elevated due to dev_access_enable() but why was
idtentry_enter()->idt_save_pkrs() not called I don't know.

Finally, it looks like the entry/exit code is being refactored into
common code.  So likely this is best handled somewhat there.  Because
this can be predicated on CONFIG_ARCH_HAS_SUPERVISOR_PKEYS and handled
in a generic fashion.  But that is a ways off I think.

This patch depends on:
	https://lore.kernel.org/lkml/159411021855.4006.13113751062324360868.tip-bot2@tip-bot2/
	Which has yet to land upstream.  I just pulled it into my test
	branch which is based on 5.8-rc5 to get the exception state
	tracking.  Hopefully it is self contained enough I'm not causing
	other issues with my tests.
---
 arch/x86/entry/common.c               | 78 ++++++++++++++++++++++++++-
 arch/x86/include/asm/idtentry.h       |  2 +
 arch/x86/include/asm/pkeys_internal.h |  3 +-
 arch/x86/kernel/process.c             |  1 -
 arch/x86/mm/pkeys.c                   |  2 +-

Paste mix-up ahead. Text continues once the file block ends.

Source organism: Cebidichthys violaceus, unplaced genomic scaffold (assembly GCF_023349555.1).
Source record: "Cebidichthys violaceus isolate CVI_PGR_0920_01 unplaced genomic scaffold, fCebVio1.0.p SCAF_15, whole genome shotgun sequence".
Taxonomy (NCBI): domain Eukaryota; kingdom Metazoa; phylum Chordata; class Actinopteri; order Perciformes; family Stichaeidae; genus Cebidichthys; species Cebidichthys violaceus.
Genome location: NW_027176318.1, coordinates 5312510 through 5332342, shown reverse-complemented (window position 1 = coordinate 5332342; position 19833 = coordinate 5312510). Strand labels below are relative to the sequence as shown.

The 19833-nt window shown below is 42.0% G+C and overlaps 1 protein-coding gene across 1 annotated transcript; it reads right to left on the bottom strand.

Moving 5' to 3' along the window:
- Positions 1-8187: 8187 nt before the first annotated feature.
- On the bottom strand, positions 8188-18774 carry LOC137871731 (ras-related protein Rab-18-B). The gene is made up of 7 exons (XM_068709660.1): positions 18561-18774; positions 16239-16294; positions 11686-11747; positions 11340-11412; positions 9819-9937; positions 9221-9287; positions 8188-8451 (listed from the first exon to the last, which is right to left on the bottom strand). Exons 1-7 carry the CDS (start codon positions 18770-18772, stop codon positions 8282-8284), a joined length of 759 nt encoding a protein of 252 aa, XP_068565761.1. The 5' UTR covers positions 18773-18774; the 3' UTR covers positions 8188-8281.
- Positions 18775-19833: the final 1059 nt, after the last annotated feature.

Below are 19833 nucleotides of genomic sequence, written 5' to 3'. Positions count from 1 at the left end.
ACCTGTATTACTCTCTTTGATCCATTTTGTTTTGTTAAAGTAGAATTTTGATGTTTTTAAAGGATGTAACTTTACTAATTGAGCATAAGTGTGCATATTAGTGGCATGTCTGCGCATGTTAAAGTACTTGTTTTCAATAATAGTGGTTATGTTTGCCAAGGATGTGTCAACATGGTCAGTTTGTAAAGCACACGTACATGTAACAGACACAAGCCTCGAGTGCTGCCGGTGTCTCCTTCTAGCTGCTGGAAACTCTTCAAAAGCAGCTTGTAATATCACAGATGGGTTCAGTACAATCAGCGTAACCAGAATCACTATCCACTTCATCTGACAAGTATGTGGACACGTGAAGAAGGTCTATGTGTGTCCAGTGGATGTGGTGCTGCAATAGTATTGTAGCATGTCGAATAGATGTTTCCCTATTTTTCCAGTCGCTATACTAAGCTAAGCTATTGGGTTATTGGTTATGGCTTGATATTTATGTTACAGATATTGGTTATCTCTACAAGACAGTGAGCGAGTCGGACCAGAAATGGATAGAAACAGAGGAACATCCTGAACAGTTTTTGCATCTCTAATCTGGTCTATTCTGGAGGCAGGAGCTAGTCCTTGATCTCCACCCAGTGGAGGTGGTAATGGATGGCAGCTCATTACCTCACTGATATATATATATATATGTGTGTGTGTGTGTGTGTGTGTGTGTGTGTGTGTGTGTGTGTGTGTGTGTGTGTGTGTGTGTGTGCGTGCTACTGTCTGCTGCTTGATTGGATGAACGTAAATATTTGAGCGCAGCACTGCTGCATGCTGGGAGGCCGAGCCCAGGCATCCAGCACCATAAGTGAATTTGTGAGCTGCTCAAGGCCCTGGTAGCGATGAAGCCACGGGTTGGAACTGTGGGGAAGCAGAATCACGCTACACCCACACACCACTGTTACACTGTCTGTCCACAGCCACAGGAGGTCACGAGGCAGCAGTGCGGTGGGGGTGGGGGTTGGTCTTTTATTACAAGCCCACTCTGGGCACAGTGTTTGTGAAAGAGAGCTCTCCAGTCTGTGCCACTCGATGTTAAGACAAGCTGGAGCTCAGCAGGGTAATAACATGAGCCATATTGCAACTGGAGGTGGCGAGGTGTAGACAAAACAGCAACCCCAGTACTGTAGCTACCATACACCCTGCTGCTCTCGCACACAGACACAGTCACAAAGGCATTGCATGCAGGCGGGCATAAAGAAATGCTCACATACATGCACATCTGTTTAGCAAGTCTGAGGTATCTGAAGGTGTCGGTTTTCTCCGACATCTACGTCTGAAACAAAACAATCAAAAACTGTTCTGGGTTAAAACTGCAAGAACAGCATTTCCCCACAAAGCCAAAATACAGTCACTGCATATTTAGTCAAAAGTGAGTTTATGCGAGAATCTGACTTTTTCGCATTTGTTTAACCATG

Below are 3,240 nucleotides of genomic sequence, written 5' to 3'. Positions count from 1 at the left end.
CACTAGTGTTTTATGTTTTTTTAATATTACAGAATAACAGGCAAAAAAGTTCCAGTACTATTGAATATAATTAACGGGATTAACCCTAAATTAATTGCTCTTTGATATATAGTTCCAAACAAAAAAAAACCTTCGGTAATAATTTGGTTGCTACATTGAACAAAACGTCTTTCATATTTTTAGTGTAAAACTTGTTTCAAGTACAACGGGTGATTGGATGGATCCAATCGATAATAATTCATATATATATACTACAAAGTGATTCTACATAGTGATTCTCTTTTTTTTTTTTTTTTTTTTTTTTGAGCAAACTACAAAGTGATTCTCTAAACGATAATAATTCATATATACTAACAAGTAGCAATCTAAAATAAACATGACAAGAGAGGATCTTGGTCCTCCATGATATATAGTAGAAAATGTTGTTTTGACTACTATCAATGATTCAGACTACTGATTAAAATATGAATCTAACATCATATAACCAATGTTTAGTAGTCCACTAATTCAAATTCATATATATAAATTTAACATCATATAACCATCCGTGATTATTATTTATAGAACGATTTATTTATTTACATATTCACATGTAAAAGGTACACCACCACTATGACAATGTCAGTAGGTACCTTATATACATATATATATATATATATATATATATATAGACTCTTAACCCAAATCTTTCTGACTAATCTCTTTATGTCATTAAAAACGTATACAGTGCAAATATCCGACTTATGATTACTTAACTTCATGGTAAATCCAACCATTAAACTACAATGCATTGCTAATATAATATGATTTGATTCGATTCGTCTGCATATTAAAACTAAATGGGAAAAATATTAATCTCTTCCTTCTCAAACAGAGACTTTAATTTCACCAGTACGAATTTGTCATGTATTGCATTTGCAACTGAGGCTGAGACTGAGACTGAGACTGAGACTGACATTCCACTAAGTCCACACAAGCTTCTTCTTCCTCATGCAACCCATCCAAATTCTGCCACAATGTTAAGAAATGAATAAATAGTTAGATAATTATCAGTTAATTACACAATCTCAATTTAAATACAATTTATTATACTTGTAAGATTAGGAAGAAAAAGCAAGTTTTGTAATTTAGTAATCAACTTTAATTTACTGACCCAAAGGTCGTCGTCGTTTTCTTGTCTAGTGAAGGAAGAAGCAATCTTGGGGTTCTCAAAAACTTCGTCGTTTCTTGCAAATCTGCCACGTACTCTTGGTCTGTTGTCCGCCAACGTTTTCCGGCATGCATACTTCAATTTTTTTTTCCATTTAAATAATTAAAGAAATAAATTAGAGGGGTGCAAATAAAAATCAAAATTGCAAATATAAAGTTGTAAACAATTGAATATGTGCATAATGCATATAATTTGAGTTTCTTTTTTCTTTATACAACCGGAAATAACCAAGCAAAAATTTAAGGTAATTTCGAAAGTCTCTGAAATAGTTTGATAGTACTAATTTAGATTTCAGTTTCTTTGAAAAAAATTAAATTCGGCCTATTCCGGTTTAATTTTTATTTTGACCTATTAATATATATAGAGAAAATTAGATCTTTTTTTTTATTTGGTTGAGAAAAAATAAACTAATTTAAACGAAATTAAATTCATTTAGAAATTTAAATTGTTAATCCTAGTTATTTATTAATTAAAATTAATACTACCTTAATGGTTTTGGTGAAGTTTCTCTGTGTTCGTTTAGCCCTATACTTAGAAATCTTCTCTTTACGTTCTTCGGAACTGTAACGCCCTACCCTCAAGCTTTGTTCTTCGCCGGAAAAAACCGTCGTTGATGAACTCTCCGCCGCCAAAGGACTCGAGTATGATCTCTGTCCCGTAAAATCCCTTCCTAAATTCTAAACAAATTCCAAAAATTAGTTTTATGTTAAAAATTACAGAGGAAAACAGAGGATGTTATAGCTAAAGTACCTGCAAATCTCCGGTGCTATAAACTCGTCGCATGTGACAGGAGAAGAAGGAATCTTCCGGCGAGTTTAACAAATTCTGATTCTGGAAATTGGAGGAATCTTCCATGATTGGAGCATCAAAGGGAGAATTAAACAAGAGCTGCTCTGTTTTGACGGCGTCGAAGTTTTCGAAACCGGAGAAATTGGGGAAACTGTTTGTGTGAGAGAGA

5 files changed, 82 insertions(+), 4 deletions(-)

Comments

Peter Zijlstra July 17, 2020, 9:30 a.m. UTC | #1
On Fri, Jul 17, 2020 at 12:20:56AM -0700, ira.weiny@intel.com wrote:
> +static void noinstr idt_save_pkrs(idtentry_state_t state)

noinstr goes in the same place you would normally put inline, that's
before the return type, not after it.
Peter Zijlstra July 17, 2020, 9:34 a.m. UTC | #2
On Fri, Jul 17, 2020 at 12:20:56AM -0700, ira.weiny@intel.com wrote:
> +/* Define as macros to prevent conflict of inline and noinstr */
> +#define idt_save_pkrs(state)
> +#define idt_restore_pkrs(state)

Use __always_inline
Peter Zijlstra July 17, 2020, 10:06 a.m. UTC | #3
On Fri, Jul 17, 2020 at 12:20:56AM -0700, ira.weiny@intel.com wrote:
> First I'm not sure if adding this state to idtentry_state and having
> that state copied is the right way to go.  It seems like we should start
> passing this by reference instead of value.  But for now this works as
> an RFC.  Comments?

As long as you keep sizeof(struct idtentry_state_t) <= sizeof(u64) or
possibly 2*sizeof(unsigned long), code gen shouldn't be too horrid IIRC.
You'll have to look at what the compiler makes of it.

> Second, I'm not 100% happy with having to save the reference count in
> the exception handler.  It seems like a very ugly layering violation but
> I don't see a way around it at the moment.